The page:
The Rio Grande Foundation can try to cobble together all the complex statistical formulae in the world, but the reality is their vision of a workforce with no rights and no power almost always leads to lower wages and higher unemployment.
The Rio Grande Foundation’s “study” about the impact of so-called “right-to-work” laws is purely speculative and not based on real economics or real world experience. We can all try to manipulate numbers to prove what is or isn’t likely to happen with legislative changes, but one of the many beautiful things about the United States is that we have 50 real-world laboratories to prove what actually does happen when laws like right-to-work (RTW) are implemented.
The truth is that workers in RTW states make far less than workers in workplace fairness states. As of 2010, RTW state workers make an average of $5,538 a year less than workplace fairness states’ workers. Well, maybe it’s a fluke, right? Or maybe workplace fairness states had an historical advantage that is trending in favor of RTW states?
Nope. In 2001, the workplace fairness states’ workers made $5,333 more than RTW states’ workers. In other words, the gap in wages has actually increased in favor of workplace fairness states in the last decade.
As far as employment, according to recent data from the Bureau of Labor Statistics, 8 of the 12 highest unemployment states are RTW states. The Rio Grande Foundation can try to cobble together all the complex statistical formulae in the world, but the reality is their vision of a workforce with no rights and no power almost always leads to lower wages and higher unemployment. You have to really twist data around and look for obscure statistical anomalies to try to pretend giving all the power in a workplace to CEOs makes economic sense for workers and their families.
A poorer, sicker population
Workplace safety suffers even more under RTW laws. The rate of workplace deaths is 52.9 percent higher in RTW states. When it comes to health care, only 50.3 percent of employers in RTW states offer health insurance, compared to 56.7 percent in those with union rights. People in RTW states are 23.7 percent more likely to be uninsured, and their kids are 38.7 percent less likely to be insured.
And these aren’t just union workers we’re talking about. Non-unionized workers in workplace fairness states benefit enormously from a labor market that generally tends to pay more and offer benefits. Non-union employers in workplace fairness states end up treating workers better in terms of money, benefits and safety in workplace fairness states because they know they’ll lose good workers to other employers (including unionized employers) if they don’t.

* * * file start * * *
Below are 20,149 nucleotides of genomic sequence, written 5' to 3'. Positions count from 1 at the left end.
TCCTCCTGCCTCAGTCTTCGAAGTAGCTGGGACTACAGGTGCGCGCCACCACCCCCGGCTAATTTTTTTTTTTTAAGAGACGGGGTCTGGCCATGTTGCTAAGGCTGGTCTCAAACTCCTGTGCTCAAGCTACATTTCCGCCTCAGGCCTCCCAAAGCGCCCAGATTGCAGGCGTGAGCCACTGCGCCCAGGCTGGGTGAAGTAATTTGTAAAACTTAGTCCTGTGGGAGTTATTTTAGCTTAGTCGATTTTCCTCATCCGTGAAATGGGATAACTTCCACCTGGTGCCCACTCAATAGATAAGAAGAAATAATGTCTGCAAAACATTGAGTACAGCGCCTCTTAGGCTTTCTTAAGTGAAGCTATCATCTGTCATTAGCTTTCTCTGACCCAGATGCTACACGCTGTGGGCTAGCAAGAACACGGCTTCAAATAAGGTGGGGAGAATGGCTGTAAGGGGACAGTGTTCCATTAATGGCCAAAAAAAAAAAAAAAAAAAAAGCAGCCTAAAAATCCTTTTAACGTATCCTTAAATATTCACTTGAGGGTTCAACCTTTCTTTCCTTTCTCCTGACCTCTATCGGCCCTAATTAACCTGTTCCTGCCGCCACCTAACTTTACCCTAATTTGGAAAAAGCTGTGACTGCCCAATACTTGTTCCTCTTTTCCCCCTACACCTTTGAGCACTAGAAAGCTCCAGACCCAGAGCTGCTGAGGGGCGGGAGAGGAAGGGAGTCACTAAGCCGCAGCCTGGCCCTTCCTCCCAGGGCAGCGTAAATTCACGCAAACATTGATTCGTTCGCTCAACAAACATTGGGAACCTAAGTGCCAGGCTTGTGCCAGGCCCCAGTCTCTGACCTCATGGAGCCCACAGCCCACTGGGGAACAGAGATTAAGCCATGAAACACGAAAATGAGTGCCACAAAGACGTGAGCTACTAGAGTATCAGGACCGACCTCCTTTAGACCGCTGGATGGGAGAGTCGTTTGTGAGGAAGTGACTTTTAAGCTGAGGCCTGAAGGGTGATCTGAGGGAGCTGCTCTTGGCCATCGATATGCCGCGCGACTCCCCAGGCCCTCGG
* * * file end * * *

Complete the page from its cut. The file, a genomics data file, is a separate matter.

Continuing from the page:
There are all kinds of secondary issues that arise from having a poorer, sicker, less secure population in RTW states. Largely because they have poorer workforces, RTW states spend far less per pupil — $2,671 — than states with basic workplace fairness. It’s probably also not a surprise that poorer, sicker, less-educated RTW states have much higher infant mortality rates (16 percent higher) while suffering from higher poverty rates from adults and kids alike.
Nice if you’re in that 1 or 2 percent
Does RTW offer any advantages? Well, 28.3 percent of jobs in RTW states are classified as “low-wage occupations,” while only 19.5 percent are classified as low-wage in workplace fairness states. It’s easier to create third-world level pay and benefits, which some multi-national employers absolutely love. But it’s a disaster for workers, their kids, and for America’s middle class.
Here are two links to Economic Policy Institute papers dismantling RTW “data” used in Indiana and New Hampshire. While EPI hasn’t yet examined this Rio Grande Foundation paper, even the most basic statistical analysis above shows the folly of claiming RTW laws reduce wages and employment.
As a final note, federal labor law has protected the rights of individuals to not join a union or have money go towards efforts that are in conflict with their political or religious beliefs. The right to work movement has absolutely nothing to do with making the lives of American workers better, or protecting them in any way. To the contrary, all the real-world evidence for decades has shown that right to work is simply a way to transfer money out of the pockets of hard-working Americans and into the bank accounts of multi-millionaire and billionaire owners, which is precisely why a study like this comes from an organization funded by the very richest corporate interests in the country.
RTW is a law that reflects a vision of a society where the very rich continue to get richer and the middle class disappears into poverty and near-poverty. Nice if you’re in that 1 or 2 percent, but terrible for the rest of America.
Bundy is the political and legislative director for AFSCME in New Mexico. The opinions in his column are personal and do not necessarily reflect any official AFSCME position. You can learn more about him by clicking here. Contact him at firstname.lastname@example.org.